After first leveling up, the player can access Masteries, skill tree-based upgrade systems where skill points unlocked upon leveling up can be used to access and boost different skills. Mastery abilities expend energy, which is replenished over time when skills are not in use or by using energy drinks. There are eight available Masteries to choose from (Defence, Warfare, Hunting, Rogue, Earth, Storm, Nature and Spirit). Players can access two Masteries at any one time, mixing skills from both trees. The combination of different Masteries create different character classes: for instance, combining Nature and Earth Masteries grants players the "Summoner" class, while Defense and Warfare Masteries create the "Conqueror". There are 36 possible Classes, which include pure disciplines within one Mastery and hybrids between different Masteries. After a certain point in the game, the player has access to Mystics, NPCs which can reallocate skill points for a fee.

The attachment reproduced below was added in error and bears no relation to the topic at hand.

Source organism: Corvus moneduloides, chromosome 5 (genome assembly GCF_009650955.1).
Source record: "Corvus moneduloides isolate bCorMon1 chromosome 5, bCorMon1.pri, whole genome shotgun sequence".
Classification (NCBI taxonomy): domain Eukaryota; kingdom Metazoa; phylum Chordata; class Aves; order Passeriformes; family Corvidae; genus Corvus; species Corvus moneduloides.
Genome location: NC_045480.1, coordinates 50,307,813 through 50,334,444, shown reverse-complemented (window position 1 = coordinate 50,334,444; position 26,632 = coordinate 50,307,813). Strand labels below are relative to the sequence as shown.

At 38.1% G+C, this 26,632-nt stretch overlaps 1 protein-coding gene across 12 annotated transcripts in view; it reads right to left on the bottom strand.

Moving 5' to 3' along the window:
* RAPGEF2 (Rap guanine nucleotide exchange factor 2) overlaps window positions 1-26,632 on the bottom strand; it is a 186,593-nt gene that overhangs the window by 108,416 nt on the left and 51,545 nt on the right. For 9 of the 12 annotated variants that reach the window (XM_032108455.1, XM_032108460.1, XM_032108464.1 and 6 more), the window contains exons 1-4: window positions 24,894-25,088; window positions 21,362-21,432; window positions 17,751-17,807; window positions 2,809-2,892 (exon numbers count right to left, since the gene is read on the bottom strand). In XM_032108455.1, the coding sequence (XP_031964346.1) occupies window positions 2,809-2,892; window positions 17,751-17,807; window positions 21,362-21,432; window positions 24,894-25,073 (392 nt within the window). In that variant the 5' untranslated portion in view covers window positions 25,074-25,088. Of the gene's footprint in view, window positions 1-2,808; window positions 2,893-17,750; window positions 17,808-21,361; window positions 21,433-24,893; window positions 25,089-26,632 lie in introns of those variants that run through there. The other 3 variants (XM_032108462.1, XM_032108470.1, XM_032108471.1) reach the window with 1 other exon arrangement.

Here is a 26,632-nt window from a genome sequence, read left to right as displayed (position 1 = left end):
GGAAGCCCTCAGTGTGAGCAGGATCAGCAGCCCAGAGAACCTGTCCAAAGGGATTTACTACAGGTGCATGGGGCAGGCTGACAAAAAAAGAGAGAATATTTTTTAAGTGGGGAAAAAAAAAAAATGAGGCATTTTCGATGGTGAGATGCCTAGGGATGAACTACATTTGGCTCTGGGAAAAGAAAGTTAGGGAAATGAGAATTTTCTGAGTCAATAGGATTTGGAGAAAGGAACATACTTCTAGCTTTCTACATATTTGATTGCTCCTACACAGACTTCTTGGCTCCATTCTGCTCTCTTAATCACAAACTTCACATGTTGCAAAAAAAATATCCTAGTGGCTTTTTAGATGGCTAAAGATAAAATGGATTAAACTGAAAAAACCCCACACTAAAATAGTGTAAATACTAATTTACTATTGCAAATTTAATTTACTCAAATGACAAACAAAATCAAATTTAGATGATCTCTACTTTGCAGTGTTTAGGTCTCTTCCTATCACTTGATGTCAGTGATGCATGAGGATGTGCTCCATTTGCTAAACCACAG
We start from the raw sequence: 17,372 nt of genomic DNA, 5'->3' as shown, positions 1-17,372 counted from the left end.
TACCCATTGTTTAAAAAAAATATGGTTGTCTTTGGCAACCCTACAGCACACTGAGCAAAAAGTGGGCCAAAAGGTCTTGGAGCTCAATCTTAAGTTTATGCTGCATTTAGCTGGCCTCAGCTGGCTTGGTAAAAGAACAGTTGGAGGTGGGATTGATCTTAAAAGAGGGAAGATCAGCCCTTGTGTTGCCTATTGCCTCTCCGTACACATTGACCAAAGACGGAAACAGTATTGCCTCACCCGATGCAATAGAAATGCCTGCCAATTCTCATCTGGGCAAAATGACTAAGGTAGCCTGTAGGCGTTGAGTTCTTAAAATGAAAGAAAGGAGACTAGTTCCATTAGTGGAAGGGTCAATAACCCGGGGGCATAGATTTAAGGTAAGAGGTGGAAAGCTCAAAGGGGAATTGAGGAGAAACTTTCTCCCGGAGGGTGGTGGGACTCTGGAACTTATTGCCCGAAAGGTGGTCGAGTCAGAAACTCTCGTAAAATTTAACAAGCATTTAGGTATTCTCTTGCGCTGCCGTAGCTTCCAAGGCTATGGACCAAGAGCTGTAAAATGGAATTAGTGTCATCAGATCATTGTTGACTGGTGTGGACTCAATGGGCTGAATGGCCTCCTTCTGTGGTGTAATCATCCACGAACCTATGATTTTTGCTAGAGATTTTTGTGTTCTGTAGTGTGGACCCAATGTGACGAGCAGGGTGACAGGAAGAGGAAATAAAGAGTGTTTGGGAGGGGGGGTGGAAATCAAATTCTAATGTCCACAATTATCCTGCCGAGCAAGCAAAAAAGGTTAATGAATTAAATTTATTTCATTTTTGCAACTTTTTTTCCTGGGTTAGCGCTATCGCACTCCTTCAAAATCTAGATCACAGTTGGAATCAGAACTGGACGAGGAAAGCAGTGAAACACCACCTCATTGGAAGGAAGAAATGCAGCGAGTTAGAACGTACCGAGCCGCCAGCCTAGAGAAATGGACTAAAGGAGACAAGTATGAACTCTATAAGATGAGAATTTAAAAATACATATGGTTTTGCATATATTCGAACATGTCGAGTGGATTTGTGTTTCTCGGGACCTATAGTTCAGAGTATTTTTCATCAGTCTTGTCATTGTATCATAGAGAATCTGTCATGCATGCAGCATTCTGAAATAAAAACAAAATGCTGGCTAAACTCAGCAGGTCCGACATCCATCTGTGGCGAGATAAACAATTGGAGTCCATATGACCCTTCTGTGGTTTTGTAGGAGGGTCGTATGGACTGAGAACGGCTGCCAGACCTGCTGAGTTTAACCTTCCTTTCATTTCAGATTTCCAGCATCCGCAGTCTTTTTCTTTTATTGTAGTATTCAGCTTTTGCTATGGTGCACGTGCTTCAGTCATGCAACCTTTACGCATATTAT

In addition to single-player, the title features cooperative multiplayer, where players can accept invitation from up to six other players to join their game session through either LAN or online connection. Alongside being able to fight enemies together, players can swap messages and exchange loot. There is also a Level Editor available, where players can access developer tools and create their own levels which can be shared with other players. The editor features a large amount of options for environment customization, including adjusting the shade of environmental elements like roads.